“Many were surprised by the loan value. We took 20 billion euros to protect our national currency, and in its absence the exchange rate could have hit six lei per euro”, said Croitoru.
He explained that IMF conducted studies about massive concurrent capital inflows, as it had happened in many countries in the period 2002-2008, after the crisis in Uruguay, and BNR knew what was going to happen when these capital inflows cease.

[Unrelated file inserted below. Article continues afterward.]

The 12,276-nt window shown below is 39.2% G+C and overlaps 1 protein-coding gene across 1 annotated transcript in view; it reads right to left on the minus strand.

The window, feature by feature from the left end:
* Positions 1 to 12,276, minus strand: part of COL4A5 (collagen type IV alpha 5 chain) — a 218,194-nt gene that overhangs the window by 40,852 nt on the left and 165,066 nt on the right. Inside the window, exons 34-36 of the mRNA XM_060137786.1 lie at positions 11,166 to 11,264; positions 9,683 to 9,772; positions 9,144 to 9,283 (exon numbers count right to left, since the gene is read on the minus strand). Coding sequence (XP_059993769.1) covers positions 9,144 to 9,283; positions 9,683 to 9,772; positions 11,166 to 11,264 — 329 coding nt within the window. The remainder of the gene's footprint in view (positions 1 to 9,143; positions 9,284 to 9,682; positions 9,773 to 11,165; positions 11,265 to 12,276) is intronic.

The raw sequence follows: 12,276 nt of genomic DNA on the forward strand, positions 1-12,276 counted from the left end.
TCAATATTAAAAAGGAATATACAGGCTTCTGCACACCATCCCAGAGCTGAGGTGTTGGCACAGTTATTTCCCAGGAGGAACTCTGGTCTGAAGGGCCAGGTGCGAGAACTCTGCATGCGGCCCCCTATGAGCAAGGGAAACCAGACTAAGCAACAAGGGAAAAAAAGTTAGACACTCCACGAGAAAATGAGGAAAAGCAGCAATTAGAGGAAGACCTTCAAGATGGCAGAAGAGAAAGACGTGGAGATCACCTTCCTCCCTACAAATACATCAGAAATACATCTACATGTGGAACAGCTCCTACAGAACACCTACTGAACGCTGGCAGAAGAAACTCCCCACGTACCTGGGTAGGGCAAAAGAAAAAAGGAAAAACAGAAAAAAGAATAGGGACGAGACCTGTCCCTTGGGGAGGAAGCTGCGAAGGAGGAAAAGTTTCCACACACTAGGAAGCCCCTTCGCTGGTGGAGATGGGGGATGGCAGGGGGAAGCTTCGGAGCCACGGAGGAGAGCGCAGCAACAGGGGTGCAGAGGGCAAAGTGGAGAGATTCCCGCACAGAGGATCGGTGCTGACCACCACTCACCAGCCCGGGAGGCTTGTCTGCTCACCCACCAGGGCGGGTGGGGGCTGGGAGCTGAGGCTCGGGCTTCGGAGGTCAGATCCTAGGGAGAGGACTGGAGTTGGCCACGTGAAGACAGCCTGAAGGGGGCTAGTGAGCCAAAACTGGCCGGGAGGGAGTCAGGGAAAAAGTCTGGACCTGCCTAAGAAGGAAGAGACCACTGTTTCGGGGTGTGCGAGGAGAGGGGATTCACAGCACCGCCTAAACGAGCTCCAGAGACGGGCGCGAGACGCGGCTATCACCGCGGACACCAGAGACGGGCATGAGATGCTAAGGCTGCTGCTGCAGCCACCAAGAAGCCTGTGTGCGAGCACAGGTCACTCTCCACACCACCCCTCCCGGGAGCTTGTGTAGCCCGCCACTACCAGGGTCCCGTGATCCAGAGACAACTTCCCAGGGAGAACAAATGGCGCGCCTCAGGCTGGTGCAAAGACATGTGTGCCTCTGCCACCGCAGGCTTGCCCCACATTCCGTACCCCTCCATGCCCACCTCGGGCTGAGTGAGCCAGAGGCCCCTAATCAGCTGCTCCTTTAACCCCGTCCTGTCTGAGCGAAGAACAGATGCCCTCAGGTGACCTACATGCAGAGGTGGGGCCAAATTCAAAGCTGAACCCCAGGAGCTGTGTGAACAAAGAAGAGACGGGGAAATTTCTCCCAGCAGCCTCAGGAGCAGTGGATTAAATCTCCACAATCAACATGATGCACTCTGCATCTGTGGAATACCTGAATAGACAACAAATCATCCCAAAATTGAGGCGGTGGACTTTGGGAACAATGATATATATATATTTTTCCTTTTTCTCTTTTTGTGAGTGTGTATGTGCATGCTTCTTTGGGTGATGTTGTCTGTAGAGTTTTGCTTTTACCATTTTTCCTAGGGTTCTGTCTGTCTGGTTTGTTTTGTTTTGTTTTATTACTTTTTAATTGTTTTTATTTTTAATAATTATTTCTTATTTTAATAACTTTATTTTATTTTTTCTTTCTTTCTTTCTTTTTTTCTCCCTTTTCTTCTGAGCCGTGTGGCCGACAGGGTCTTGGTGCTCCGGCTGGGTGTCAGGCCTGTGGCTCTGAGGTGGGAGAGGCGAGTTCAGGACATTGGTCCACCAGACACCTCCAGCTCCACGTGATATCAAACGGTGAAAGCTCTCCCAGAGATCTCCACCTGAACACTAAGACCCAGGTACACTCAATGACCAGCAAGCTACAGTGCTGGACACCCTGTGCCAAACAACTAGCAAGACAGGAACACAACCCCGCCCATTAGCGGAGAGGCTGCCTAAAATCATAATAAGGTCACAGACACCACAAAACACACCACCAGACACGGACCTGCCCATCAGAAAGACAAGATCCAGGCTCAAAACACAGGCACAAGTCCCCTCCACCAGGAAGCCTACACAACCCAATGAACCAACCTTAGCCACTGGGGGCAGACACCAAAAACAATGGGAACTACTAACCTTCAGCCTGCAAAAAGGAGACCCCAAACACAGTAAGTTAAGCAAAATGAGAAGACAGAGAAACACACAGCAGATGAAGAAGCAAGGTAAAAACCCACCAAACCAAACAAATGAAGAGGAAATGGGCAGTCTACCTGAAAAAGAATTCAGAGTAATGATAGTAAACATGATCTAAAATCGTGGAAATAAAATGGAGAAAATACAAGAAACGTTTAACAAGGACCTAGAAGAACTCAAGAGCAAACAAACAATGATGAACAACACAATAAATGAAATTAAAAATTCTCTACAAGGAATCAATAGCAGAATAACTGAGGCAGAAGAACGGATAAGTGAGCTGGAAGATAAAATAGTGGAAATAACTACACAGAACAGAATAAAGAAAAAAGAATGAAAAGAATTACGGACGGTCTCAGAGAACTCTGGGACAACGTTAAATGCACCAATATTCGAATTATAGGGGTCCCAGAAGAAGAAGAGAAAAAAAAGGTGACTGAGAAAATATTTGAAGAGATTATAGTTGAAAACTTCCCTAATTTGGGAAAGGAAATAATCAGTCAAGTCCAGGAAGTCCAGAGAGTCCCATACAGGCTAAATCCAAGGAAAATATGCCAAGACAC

“There are studies and it common knowledge what happens in the case of massive capital inflows – national currency appreciation, bubbles (big and artificial rise of asset prices – editor’s note), GDP growth above potential. We spent 10 billion euros to keep on the exchange rate above the level of 3.1 lei/euro.
We also knew what was going to happen when the massive capital injections cease – national currency depreciation, a steep economic downturn. Starting with 2004, the finance ministers received messages from BNR: “The crisis will come”, “The crisis has arrived”, said Croitoru.